3. Prepping the Veggies: Cut two onions in half and cut 6 to 8 carrots into 2-inch slices. When the oil in the pot is very hot (but not smoking), add in the wedges onions, browning them on one side and then the other. Remove the onions to a plate. Throw the carrots into the same very hot pan and toss them around a bit until slightly browned, about a minute or so. And then, you should sauté the celery and leeks until caramelized. Remove all of these sautéed veggies to the plate of carrots.
4. For the Pot Roast: Add a bit more olive oil & butter to the very Dutch oven pan. Place the meat in the pan and sear it for about a minute on all sides until it is nice and brown all over. Remove the roast to a plate. With the burner still on high, use the red wine to deglaze the pan, scraping the bottom with a whisk to get the entire wonderful flavor up. Add in the beef stock, When the bottom of the pan is sufficiently deglazed, place the roast back into the pan and add enough beef stock to cover the meat halfway (about 2 to 3 cups). Add in the onion and the carrots, as well as 3 or 4 sprigs of fresh rosemary and about 3 sprigs of fresh thyme.
5. Put the lid on, and then roast in a 300-degree oven for 4 hours.
6. For the Caramelized Shallots: Preheat the oven to 400 degrees. Melt the butter in a 12-inch oven-safe sauté pan, add the shallots and sugar, and toss to coat. Cook over medium heat for 10 minutes, tossing occasionally, until the shallots start to brown. Add the vinegar, salt, and pepper and toss well to coat. Place the sauté pan in the oven and roast for 15 to 30 minutes, depending on the size of the shallots, until they are tender. Season, to taste, sprinkle with parsley, and serve hot. If your sauté pan is like mine and not oven-safe, it works to start this dish in your frying pan then scrape the shallots and sauce into a baking dish (sprayed with Pam) when it’s ready to go in the oven. Bake them in the preheated oven for 15-30 minutes (depending on the size of the shallots. They will become soft, tender, and golden-brown in color. Season to taste with salt & pepper to taste and sprinkle the top of fresh herbs.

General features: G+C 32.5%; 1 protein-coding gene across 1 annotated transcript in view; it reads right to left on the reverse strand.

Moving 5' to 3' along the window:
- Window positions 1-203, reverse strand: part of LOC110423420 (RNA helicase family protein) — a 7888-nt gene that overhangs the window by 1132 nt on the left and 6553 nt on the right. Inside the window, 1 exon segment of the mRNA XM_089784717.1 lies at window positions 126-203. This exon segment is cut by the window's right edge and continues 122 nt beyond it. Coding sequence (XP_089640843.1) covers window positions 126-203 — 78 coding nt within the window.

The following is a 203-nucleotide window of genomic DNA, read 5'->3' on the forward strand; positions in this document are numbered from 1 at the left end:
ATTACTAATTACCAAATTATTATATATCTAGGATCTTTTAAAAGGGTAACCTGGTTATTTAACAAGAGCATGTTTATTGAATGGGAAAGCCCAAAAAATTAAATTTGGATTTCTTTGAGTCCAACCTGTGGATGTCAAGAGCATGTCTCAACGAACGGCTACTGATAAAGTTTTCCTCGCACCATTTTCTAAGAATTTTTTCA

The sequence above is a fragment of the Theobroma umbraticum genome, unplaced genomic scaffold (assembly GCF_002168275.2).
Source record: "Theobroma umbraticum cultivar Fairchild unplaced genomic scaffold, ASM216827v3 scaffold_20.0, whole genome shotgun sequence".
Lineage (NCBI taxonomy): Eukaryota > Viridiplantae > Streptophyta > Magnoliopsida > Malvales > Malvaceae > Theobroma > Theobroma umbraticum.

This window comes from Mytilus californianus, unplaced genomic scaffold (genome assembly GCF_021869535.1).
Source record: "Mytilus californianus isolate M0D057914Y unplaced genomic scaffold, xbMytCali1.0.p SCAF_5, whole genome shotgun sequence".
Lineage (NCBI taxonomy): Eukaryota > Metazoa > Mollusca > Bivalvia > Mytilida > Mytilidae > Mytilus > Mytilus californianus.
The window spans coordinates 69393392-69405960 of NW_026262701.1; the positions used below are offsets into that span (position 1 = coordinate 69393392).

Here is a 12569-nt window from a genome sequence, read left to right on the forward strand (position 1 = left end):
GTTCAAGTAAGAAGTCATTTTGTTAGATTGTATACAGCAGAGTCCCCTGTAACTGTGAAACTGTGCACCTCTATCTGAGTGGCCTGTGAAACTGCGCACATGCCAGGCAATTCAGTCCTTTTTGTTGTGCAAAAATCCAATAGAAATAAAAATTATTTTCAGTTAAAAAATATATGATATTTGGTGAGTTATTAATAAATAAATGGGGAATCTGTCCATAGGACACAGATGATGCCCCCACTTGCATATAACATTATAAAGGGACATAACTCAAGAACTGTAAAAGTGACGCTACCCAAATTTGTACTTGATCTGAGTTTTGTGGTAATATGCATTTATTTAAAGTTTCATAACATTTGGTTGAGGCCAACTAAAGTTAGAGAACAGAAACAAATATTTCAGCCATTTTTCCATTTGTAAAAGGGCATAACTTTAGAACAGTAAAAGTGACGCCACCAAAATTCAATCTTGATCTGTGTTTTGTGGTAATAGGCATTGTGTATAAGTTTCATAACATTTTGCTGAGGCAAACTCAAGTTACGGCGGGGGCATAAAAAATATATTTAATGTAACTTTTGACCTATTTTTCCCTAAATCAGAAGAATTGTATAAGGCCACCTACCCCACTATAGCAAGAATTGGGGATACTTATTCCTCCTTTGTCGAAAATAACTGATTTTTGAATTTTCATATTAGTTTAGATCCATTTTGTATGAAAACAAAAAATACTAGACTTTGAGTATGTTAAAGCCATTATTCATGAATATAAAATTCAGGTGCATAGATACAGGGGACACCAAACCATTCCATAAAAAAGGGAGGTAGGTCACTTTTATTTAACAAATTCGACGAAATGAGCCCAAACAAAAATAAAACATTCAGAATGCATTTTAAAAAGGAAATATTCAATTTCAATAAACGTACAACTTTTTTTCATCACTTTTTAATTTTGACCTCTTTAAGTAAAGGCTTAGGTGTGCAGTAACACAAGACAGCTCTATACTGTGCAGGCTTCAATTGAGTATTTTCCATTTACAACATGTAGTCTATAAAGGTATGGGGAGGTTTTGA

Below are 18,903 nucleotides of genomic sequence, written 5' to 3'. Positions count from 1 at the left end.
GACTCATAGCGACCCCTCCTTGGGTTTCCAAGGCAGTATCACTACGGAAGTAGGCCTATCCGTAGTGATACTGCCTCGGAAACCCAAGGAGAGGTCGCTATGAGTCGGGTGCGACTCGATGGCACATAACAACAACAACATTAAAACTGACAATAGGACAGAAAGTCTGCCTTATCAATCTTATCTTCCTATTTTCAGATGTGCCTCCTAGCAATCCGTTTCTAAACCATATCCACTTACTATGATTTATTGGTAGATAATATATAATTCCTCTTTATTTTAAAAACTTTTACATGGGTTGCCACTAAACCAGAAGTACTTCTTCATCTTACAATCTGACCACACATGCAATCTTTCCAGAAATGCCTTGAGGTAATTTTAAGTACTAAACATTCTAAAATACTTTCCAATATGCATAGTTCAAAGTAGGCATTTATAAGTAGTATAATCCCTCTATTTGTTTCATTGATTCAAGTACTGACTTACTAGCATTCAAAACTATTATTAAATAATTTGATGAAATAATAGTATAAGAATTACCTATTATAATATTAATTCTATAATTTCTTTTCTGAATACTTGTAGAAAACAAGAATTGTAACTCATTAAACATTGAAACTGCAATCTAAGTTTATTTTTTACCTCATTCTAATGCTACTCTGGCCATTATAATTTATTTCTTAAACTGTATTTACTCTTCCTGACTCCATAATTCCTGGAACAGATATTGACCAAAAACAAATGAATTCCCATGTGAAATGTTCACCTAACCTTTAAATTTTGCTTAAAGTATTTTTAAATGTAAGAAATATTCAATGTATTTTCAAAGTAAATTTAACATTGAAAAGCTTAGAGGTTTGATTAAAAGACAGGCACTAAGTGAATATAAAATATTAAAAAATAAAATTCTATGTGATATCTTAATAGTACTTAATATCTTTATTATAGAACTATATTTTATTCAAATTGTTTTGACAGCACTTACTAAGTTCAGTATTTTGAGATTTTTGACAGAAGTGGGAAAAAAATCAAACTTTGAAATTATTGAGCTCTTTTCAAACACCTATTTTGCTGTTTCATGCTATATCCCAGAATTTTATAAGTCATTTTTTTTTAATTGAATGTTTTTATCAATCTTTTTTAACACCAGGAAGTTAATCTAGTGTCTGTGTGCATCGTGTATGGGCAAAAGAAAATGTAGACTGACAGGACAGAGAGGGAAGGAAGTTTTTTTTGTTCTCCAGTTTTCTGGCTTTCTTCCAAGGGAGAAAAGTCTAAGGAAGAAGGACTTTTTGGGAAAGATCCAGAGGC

7. Finishing the Pot Roast: Once the meat + veggies have been braised for 4 hours, remove the dish from the oven, let it slightly cool down, and then strategically place the shallot candy bulbs over the top of the pot roast (so you can get a shallot in each serving).
8. Serving the Pot Roast: Put either some cooked pasta or mashed potatoes into the bottom of your bowl and top it with a generous scoop of pot roast and caramelized shallots. Finally, drizzle some of the braising liquid (or sauce) over the meat + pasta/mashed potatoes and garnish with minced fresh herbs.
my big 'ole plate of pasta, fancy pot roast, + caramelized shallots